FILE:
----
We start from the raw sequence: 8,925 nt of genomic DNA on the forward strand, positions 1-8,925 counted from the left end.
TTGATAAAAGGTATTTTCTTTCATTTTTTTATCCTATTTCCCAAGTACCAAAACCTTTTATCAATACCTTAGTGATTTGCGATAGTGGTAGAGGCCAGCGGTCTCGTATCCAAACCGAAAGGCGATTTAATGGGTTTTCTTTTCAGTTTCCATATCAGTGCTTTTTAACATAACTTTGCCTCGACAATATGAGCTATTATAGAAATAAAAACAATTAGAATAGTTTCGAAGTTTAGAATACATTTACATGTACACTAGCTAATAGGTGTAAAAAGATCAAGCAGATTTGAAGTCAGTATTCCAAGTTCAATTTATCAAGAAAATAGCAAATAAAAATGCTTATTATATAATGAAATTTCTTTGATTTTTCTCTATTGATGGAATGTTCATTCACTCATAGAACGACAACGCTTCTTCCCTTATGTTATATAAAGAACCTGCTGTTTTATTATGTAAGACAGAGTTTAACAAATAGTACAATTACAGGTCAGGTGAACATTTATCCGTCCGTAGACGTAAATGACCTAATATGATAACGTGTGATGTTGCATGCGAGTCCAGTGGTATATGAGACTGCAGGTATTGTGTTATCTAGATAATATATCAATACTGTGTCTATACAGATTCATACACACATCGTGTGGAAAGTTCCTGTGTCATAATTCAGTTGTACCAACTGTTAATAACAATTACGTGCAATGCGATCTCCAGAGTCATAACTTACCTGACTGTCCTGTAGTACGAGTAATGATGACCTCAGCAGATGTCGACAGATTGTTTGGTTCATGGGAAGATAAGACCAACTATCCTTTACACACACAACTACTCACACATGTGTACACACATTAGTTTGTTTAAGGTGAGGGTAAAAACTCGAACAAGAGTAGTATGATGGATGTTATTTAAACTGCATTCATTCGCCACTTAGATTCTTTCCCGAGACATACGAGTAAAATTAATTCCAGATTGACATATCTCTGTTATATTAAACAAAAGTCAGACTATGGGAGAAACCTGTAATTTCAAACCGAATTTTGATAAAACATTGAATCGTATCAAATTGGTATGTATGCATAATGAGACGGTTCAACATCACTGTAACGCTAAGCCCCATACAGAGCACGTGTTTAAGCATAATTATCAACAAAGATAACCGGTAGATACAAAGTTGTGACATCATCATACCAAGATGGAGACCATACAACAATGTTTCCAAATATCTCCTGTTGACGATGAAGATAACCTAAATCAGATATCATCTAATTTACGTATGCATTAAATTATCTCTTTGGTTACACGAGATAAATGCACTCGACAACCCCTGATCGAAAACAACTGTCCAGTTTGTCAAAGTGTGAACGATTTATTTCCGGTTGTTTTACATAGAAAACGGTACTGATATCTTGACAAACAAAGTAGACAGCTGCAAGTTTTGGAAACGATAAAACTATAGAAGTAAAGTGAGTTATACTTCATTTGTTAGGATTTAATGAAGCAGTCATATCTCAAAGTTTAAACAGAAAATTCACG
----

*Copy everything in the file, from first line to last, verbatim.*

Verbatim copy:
We start from the raw sequence: 8,925 nt of genomic DNA on the forward strand, positions 1-8,925 counted from the left end.
TTGATAAAAGGTATTTTCTTTCATTTTTTTATCCTATTTCCCAAGTACCAAAACCTTTTATCAATACCTTAGTGATTTGCGATAGTGGTAGAGGCCAGCGGTCTCGTATCCAAACCGAAAGGCGATTTAATGGGTTTTCTTTTCAGTTTCCATATCAGTGCTTTTTAACATAACTTTGCCTCGACAATATGAGCTATTATAGAAATAAAAACAATTAGAATAGTTTCGAAGTTTAGAATACATTTACATGTACACTAGCTAATAGGTGTAAAAAGATCAAGCAGATTTGAAGTCAGTATTCCAAGTTCAATTTATCAAGAAAATAGCAAATAAAAATGCTTATTATATAATGAAATTTCTTTGATTTTTCTCTATTGATGGAATGTTCATTCACTCATAGAACGACAACGCTTCTTCCCTTATGTTATATAAAGAACCTGCTGTTTTATTATGTAAGACAGAGTTTAACAAATAGTACAATTACAGGTCAGGTGAACATTTATCCGTCCGTAGACGTAAATGACCTAATATGATAACGTGTGATGTTGCATGCGAGTCCAGTGGTATATGAGACTGCAGGTATTGTGTTATCTAGATAATATATCAATACTGTGTCTATACAGATTCATACACACATCGTGTGGAAAGTTCCTGTGTCATAATTCAGTTGTACCAACTGTTAATAACAATTACGTGCAATGCGATCTCCAGAGTCATAACTTACCTGACTGTCCTGTAGTACGAGTAATGATGACCTCAGCAGATGTCGACAGATTGTTTGGTTCATGGGAAGATAAGACCAACTATCCTTTACACACACAACTACTCACACATGTGTACACACATTAGTTTGTTTAAGGTGAGGGTAAAAACTCGAACAAGAGTAGTATGATGGATGTTATTTAAACTGCATTCATTCGCCACTTAGATTCTTTCCCGAGACATACGAGTAAAATTAATTCCAGATTGACATATCTCTGTTATATTAAACAAAAGTCAGACTATGGGAGAAACCTGTAATTTCAAACCGAATTTTGATAAAACATTGAATCGTATCAAATTGGTATGTATGCATAATGAGACGGTTCAACATCACTGTAACGCTAAGCCCCATACAGAGCACGTGTTTAAGCATAATTATCAACAAAGATAACCGGTAGATACAAAGTTGTGACATCATCATACCAAGATGGAGACCATACAACAATGTTTCCAAATATCTCCTGTTGACGATGAAGATAACCTAAATCAGATATCATCTAATTTACGTATGCATTAAATTATCTCTTTGGTTACACGAGATAAATGCACTCGACAACCCCTGATCGAAAACAACTGTCCAGTTTGTCAAAGTGTGAACGATTTATTTCCGGTTGTTTTACATAGAAAACGGTACTGATATCTTGACAAACAAAGTAGACAGCTGCAAGTTTTGGAAACGATAAAACTATAGAAGTAAAGTGAGTTATACTTCATTTGTTAGGATTTAATGAAGCAGTCATATCTCAAAGTTTAAACAGAAAATTCACG